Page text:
Kentucky blackened sludge behemoths Highgate give us this ‘tying up the loose ends’ compilation of demo, live and unreleased tracks as a between-albums treat, following their monstrous ‘Shrines To The Warhead’ album of last year and whatever unholy filth they plan on vomiting forth next.
Mainly comprised of six tracks from the band’s 2005 and 2006 demos – with 2006’s ‘Black Frost Fallout’ demo giving its name to the entire endeavour – there are also included a live version of the title track and another, untitled, live recording from a live CDr from back in 2008 and a previously unreleased studio track, the mysteriously entitled sound-collage ‘G.H.H’, and with the opening title track alone lasting ten minutes, that is a lot of bang for your buck.
If you’re familiar with Highgate, you’ll know what to expect – bleak, pitch-black sludge that hits like a slow-motion ton of filthy bricks and a vocalist who combines the harsh, throat-scraping corpse-shriek of Black Metal with the ‘rough as a bears arse’ growl of prime sludge – and if you’re unfamiliar with ’em, this is as good a place as any in which to start!
The 2006 demo tracks make up the first four songs here, and if I didn’t know they were ‘only’ demo tracks, I’d never guess by their quality. Hell, I’ve heard full-length albums by bigger bands that sound worse than these! The drums here, smashed and bashed by Steve Porter, sound particularly impressive, informed by a sense of spaciousness that really adds to their percussive power.
Although on the whole it’s all musical doom and gloom, during ‘Black Frost Fallout’ itself and for the main body of ‘The Wolf’, porter lashes out with a black metal style jackhammer beat that just sounds SO solid and fierce. It’s moments such as these, along with the odd ‘Black Sabbath buried under a pile of dirt’ vibe of ‘Sermon of The Apocalypse’ that really goes a long way toward making Highgate stand out from the morass (no pun intended) of uninspiring sludge bands that abound these days. Highgate sound like they’ve never owned an Eyehategod or Buzzov-en album in their lives. In fact, their closest relative, sound-wise, would be the early years of Unearthly Trance. It’s all about the coldness of the sound, you see, and these boys are sub-arctic.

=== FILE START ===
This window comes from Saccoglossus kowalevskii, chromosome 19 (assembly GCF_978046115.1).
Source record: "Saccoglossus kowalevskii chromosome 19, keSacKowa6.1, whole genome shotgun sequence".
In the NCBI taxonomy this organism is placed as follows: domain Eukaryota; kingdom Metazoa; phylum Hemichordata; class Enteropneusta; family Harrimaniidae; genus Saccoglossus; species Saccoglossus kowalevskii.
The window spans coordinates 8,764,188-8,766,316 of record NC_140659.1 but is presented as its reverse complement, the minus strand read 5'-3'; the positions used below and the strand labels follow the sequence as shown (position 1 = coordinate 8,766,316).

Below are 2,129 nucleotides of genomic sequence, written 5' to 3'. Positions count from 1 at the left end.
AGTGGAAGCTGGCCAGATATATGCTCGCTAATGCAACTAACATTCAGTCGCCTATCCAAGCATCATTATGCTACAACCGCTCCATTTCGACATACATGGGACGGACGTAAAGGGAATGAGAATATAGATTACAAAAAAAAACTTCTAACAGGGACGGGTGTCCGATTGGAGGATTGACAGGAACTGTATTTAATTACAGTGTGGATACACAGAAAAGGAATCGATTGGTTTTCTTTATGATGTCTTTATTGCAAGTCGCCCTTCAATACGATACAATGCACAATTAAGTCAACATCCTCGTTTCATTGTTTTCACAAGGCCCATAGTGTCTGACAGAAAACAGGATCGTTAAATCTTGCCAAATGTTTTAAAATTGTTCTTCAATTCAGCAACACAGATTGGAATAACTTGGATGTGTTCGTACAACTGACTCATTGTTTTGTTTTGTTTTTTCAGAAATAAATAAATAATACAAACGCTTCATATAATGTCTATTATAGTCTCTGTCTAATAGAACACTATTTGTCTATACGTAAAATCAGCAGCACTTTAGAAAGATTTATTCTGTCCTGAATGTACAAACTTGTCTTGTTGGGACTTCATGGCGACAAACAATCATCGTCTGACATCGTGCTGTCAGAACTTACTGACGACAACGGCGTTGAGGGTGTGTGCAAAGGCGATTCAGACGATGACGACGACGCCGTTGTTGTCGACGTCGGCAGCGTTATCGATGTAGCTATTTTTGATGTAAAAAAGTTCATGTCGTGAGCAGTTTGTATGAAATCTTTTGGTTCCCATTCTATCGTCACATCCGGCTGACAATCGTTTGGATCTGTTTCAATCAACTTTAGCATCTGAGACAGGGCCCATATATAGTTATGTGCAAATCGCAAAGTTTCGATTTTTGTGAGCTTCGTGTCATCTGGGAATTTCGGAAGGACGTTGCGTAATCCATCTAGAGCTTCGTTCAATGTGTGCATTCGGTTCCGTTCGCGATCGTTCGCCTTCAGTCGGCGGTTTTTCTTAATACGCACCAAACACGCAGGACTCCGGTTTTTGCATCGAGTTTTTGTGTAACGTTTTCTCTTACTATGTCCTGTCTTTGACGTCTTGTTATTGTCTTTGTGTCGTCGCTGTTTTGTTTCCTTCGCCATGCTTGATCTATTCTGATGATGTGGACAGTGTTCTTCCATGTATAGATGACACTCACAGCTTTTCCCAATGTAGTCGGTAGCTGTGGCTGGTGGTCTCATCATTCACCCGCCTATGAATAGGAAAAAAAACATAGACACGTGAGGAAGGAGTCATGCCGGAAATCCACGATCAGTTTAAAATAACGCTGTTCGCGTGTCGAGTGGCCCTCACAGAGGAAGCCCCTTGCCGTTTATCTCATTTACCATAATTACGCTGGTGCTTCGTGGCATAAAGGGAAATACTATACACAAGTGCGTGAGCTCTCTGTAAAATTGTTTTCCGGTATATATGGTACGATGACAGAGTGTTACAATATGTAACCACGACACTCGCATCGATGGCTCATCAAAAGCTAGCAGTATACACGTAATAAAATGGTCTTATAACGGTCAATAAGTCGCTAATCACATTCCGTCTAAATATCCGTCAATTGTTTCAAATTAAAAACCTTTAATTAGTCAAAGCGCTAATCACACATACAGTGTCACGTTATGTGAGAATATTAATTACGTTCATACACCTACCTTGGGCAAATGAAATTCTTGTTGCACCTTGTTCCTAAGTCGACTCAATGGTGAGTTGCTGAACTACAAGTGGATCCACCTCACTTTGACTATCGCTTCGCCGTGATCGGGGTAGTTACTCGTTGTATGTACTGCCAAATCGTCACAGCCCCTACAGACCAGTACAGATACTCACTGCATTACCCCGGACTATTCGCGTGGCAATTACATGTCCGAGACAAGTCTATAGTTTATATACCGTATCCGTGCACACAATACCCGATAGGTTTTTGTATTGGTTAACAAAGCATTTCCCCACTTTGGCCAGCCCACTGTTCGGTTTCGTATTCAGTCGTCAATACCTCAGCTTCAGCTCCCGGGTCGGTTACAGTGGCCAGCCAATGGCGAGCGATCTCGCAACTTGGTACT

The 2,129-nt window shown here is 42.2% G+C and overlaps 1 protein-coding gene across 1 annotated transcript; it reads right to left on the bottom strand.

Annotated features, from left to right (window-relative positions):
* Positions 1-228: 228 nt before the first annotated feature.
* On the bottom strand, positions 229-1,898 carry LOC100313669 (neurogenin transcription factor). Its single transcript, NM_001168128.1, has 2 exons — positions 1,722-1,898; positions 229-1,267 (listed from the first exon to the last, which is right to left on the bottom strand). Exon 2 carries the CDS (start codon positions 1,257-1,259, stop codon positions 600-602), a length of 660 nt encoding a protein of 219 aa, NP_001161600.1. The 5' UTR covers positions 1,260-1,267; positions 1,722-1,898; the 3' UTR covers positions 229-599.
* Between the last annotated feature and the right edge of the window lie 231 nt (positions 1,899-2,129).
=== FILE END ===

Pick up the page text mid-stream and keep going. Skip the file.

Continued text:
Now, the 2005 demo tracks that are included, ‘Sermon Of The Apocalypse (2005 Version)’ and ‘The Sea Of Perdition’ are a little more lo-fi than those form a year later, and as you may notice, one of ’em is actually an earlier version of another track. The 2005 version of ‘Sermon Of The Apocalypse’ is a slightly different beast than the 2006 one, played as it is at a slower pace and lacking the definition that allows the Sabbath influence to shine through on the 2006 version due to the generally murky sound. As for ‘The Sea Of Perdition’, it’s a strange beast that feels more like an intro piece, but this may be down to the fact that it is listed on the tracklist as an edited version of the track. I can’t imagine what the rest of the track would sound like, but this ominous, low-key tolling riff and bass murk overlaid with a vaguely familiar vocal sample – it may be Crowley, but I can’t place it – sounds like a lead-in to something totally bleak and devastating. Shame we only get an edit.
The album is rounded out by two great sounding live recordings – ‘Untitled Second Movement’ and ‘Black Frost Fallout’ itself, once again – that do a lot to showcase the power that Highgate possess in the live arena. Raw, but not overly so, harsh, dynamic and bleak, they sound like a band that has honed their sound into a weapon with which to assault an audience. ‘Black Frost Fallout’ in particular is a whirlpool of blasted chords with a sucking bass undertow that functions very much like a black hole – drawing in all light and spewing out blasts of heavy, crushing gravity.
As I said earlier, this would be a great place to start if you’re unfamiliar with Highgate, as it gives a pretty broad sweep of their capabilities. Fan or not, this is well worth an hour of your time if you like it bleak and heavy.
Scribed by: Paul Robertson